Flip the jaws or reinsert the hook so it rides in the normal position (hook point down) to tie on the sides of the collar. Again select a bunch of bucktail the same way we did for the belly and sides, mush it down around the shank so it covers top and sides. We have now made a 360 degree collar consisting of a relatively sparse layer of bucktail. Trim butts and tie in a couple strands of flash along the sides if desired Click the image to open in full size.
Invert hook and tie in material for throat if desired-- red Krystal Flash here Click the image to open in full size.
Flip hook again so it's right side up ( hook point down). Select another bunch of bucktail for the back of the baitfish, and tie it in on top of the shank, slightly forward of the bucktail collar Click the image to open in full size.
Tie in several strands (6-8) of peacock herl on top of shank directly in front of last batch of bucktail. Trim butts of peacock herl and cover with thread wraps to make a nice head and tie off. We're done with the tying at this point, but we're going to add prismatic stick on eyes. Click the image to open in full size.
After the head has been covered with a layer of head cement and it has had time to dry. To attach a flat decal to the cheeks of the thread head and get a smooth transition without gaps between the edges of the decal and the layers of thread head, use the point of your bodkin to form a slight crease down the middle of the decal Click the image to open in full size.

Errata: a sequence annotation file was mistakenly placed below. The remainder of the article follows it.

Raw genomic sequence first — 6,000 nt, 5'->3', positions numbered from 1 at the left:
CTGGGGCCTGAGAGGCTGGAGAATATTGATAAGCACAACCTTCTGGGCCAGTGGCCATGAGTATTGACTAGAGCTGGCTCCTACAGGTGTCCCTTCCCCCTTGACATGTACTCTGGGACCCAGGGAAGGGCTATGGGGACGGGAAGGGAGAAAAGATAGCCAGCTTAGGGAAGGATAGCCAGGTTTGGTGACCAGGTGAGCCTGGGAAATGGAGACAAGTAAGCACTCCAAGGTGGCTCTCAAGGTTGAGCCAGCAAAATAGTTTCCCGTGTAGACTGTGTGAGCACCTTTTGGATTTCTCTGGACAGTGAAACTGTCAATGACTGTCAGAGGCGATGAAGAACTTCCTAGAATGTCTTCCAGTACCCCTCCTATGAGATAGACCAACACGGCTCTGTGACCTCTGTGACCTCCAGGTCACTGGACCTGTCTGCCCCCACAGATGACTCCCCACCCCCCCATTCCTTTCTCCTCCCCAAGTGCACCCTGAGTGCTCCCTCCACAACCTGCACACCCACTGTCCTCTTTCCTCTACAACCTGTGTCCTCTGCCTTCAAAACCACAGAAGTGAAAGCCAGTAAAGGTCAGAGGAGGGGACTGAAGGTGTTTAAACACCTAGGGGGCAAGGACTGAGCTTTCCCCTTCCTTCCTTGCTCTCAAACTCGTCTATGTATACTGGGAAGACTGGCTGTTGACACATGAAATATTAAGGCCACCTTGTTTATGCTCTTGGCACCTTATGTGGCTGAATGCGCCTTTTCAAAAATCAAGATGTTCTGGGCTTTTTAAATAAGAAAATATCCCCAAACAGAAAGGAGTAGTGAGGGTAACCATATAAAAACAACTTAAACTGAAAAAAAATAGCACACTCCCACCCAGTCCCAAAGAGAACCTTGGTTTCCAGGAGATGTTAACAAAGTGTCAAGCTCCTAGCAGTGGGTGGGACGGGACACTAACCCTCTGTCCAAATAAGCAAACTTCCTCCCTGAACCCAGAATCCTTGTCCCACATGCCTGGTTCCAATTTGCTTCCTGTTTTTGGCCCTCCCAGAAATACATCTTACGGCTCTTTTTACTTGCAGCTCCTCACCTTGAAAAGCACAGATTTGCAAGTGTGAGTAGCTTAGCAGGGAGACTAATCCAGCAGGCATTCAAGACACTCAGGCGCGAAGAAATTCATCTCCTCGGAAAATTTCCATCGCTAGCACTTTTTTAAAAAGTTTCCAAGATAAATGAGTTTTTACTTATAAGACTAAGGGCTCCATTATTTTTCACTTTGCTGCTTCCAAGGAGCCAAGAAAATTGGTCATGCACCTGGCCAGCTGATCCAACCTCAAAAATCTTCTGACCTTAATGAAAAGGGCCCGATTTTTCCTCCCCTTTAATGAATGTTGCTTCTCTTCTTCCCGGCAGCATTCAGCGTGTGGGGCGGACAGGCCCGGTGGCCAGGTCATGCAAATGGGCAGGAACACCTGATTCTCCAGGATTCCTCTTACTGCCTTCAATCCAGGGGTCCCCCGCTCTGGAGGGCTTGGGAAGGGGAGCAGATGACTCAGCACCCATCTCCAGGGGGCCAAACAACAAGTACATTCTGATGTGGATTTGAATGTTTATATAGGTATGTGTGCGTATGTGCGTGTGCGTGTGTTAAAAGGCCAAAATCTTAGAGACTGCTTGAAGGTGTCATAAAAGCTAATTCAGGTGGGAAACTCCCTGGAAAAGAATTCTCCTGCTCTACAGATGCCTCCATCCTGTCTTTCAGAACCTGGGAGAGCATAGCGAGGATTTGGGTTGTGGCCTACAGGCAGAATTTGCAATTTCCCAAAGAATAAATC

Attach the eyes with Zap-A-Gap, Super Glue, Epoxy or a light cure resin and coat the thread with another layer of head cement. epoxy of light cured resin Click the image to open in full size.
Note the sparseness of the bucktail- you can clearly see through the fly Click the image to open in full size.
The fly just off the vise may look a bit scraggly, especially if the strands of the peacock herl topping are flying off in all directions. But running it under a hot water faucet will help streamline it and the fly will dry with everything in decent shape Click the image to open in full size.
Experiment! Vary colors and sizes to match baitfish. "Attractor" color combinations are also very effective.
Target species striped bass, red fish, tarpon, snook, bluefish, etc
Fishing notes This pattern is a "must have" in everyone's saltwater box, and can be used to imitate freshwater baitfish including alewife and shad, white fish, cisco etc